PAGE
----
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SLØTFACE brought a night of feminist punk and pop culture references to Howler

Clearly grateful for their fans, SLØTFACE passed a disposable camera through the crowd for people to take photos of each other and urged everyone to head to the merch desk after for a chat saying, “We give pretty good life advice”.

Having slayed at BIGSOUND earlier in the week, the debut Melbourne show for Norwegian feminist punks SLØTFACE was much anticipated.
 
Thursday night gigs are always tough, but local five-piece BATZ got things moving early on with one of their livelier tracks, B.A.T.Z.
 
Frontwoman Christina Aubry’s vocals were reminiscent of Karen O from the Yeah Yeah Yeahs at times, particularly during Darlin’.
 
One of the best things about BATZ is they don’t take themselves too seriously. Aubry was enigmatic throughout the set, screeching like a wild animal, and dancing around the stage like a woman possessed. Some in the crowd were equally as lively, with an energetic dancer down the front being gifted a beer for his efforts.
 
BATZ ended their set with a massive, instrumental jam, well and truly waking the sleepy mid-week crowd up.
 
Walking on stage to a sweet, ukulele-driven song, SLØTFACE opened with Magazine, the ultimate anthem for those of us who are sick of the ridiculous standards society holds women to. Although there were a few teething problems with the sound levels early on, it didn’t detract from the energy onstage.
 
Frontwoman Haley Shea’s spirit throughout the set was unrelenting and contagious, moving those who were just bopping along to start jumping around. The transition from Bright Lights to the super-relatable Pitted – about being convinced by your friends to go out even though you want to stay in and watch Netflix – livened the crowd up even more.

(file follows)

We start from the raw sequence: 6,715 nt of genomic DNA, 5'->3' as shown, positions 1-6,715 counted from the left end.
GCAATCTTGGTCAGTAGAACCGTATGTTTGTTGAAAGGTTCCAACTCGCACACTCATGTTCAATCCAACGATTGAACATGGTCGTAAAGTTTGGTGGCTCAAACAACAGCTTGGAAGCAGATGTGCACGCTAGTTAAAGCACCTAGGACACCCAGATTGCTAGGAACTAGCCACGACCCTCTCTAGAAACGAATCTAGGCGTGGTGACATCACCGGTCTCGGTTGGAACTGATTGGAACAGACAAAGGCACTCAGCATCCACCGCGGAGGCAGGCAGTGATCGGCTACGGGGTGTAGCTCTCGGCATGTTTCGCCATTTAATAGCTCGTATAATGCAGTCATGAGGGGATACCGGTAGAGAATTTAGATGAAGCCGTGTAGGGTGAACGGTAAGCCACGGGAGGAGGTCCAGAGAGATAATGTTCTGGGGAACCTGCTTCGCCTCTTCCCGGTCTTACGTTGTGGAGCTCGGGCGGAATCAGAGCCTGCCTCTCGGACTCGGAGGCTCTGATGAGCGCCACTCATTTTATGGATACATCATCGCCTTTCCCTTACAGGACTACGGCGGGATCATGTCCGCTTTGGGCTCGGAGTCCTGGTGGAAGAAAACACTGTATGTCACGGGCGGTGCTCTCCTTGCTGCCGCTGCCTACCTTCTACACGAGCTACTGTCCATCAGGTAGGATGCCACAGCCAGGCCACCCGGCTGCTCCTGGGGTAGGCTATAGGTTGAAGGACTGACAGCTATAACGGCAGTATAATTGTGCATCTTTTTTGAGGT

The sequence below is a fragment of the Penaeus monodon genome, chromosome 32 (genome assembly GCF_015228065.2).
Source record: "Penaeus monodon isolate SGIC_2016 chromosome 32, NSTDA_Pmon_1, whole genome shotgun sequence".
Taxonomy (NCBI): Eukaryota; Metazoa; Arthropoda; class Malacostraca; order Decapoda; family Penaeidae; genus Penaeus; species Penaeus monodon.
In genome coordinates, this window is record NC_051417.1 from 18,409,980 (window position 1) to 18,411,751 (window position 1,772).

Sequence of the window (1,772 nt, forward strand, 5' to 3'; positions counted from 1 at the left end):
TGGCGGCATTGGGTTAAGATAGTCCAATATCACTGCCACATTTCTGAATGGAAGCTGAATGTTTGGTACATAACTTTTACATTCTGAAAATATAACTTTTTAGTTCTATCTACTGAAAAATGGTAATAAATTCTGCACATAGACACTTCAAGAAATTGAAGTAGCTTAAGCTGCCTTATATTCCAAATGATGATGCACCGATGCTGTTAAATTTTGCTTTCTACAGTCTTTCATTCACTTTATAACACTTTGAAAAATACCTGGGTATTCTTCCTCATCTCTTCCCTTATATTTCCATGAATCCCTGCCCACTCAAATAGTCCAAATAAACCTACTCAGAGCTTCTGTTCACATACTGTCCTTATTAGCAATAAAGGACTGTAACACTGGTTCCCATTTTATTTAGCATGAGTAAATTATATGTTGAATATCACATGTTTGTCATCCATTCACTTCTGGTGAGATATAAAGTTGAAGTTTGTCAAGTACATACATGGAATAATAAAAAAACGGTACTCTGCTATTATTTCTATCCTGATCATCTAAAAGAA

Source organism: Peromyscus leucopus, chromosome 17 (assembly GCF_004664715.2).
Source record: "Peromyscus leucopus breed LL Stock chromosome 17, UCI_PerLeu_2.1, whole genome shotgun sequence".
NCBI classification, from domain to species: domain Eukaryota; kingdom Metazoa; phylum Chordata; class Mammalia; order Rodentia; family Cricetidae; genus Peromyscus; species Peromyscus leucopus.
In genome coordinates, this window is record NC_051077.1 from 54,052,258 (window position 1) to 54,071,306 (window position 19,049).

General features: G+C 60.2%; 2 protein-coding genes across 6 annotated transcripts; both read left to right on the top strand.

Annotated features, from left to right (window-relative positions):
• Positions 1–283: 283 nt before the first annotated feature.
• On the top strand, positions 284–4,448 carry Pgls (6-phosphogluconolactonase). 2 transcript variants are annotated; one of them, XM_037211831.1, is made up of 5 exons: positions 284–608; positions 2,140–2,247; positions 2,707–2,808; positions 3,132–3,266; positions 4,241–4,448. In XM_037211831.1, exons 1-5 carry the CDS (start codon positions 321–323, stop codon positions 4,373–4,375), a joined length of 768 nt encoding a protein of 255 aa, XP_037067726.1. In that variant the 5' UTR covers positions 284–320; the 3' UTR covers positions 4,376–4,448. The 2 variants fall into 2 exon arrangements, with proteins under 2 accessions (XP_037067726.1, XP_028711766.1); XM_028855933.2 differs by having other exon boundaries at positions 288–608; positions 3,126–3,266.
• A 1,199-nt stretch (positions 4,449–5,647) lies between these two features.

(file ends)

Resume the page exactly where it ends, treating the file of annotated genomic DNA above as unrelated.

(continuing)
Their mid-set banter was playful, teasing the audience with tales of how good the reception they got in Sydney was, and urging them to not make the band feel like they’d wasted their long plane journey. Before launching into Take Me Out Dancing, Shea encouraged the crowd to “say fuck it” to work in the morning, and party like it was a Saturday night.
 
While Pools and Backyard delivered a taste of what’s to come when their debut album Try Not to Freak Out drops, widely praised Sponge State was met with loud cheers and a huge singalong.
 
A rare moment of calm came when Shea shared vocals with bassist Lasse Lokøy, responding to the crowd’s applause by saying it was her favourite part of the show, too. Clearly grateful for their fans, SLØTFACE passed a disposable camera through the crowd for people to take photos of each other and urged everyone to head to the merch desk after for a chat saying, “We give pretty good life advice”.
 
Leaving one of the best until last, they closed with the lively, High Fidelity-referencing Empire Records, giving Shea the chance to crowdsurf, and well and truly justifying the hype surrounding them.
 
Highlight: The mass singalong that erupted form the crowd and band when Teenage Dirtbag came on after the show.
Lowlight: Being too unwell to join the fun in the mosh.
Crowd favourite: Sponge State.